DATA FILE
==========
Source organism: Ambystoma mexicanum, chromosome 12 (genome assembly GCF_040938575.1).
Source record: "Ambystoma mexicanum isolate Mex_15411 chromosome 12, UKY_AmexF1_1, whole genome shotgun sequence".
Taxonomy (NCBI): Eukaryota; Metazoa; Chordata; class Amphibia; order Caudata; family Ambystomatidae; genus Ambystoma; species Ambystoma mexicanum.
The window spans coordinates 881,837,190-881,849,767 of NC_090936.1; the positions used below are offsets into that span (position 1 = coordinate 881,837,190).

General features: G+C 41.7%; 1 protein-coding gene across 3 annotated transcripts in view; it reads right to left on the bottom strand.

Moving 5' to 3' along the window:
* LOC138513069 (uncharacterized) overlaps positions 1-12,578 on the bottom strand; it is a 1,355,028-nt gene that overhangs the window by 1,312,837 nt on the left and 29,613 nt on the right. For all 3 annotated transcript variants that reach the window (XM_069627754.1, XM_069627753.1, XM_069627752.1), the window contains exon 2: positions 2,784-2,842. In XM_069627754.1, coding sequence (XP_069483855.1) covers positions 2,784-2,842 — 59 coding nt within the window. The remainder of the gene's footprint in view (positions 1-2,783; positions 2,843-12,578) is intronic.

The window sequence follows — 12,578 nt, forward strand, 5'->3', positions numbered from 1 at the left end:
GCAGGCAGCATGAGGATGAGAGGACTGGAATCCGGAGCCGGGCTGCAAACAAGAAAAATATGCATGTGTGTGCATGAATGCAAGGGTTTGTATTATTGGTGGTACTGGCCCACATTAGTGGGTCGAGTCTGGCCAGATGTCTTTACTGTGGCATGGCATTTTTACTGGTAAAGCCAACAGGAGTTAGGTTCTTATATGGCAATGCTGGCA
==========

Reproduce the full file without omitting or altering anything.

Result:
Source organism: Ambystoma mexicanum, chromosome 12 (genome assembly GCF_040938575.1).
Source record: "Ambystoma mexicanum isolate Mex_15411 chromosome 12, UKY_AmexF1_1, whole genome shotgun sequence".
Taxonomy (NCBI): Eukaryota; Metazoa; Chordata; class Amphibia; order Caudata; family Ambystomatidae; genus Ambystoma; species Ambystoma mexicanum.
The window spans coordinates 881,837,190-881,849,767 of NC_090936.1; the positions used below are offsets into that span (position 1 = coordinate 881,837,190).

General features: G+C 41.7%; 1 protein-coding gene across 3 annotated transcripts in view; it reads right to left on the bottom strand.

Moving 5' to 3' along the window:
* LOC138513069 (uncharacterized) overlaps positions 1-12,578 on the bottom strand; it is a 1,355,028-nt gene that overhangs the window by 1,312,837 nt on the left and 29,613 nt on the right. For all 3 annotated transcript variants that reach the window (XM_069627754.1, XM_069627753.1, XM_069627752.1), the window contains exon 2: positions 2,784-2,842. In XM_069627754.1, coding sequence (XP_069483855.1) covers positions 2,784-2,842 — 59 coding nt within the window. The remainder of the gene's footprint in view (positions 1-2,783; positions 2,843-12,578) is intronic.

The window sequence follows — 12,578 nt, forward strand, 5'->3', positions numbered from 1 at the left end:
GCAGGCAGCATGAGGATGAGAGGACTGGAATCCGGAGCCGGGCTGCAAACAAGAAAAATATGCATGTGTGTGCATGAATGCAAGGGTTTGTATTATTGGTGGTACTGGCCCACATTAGTGGGTCGAGTCTGGCCAGATGTCTTTACTGTGGCATGGCATTTTTACTGGTAAAGCCAACAGGAGTTAGGTTCTTATATGGCAATGCTGGCA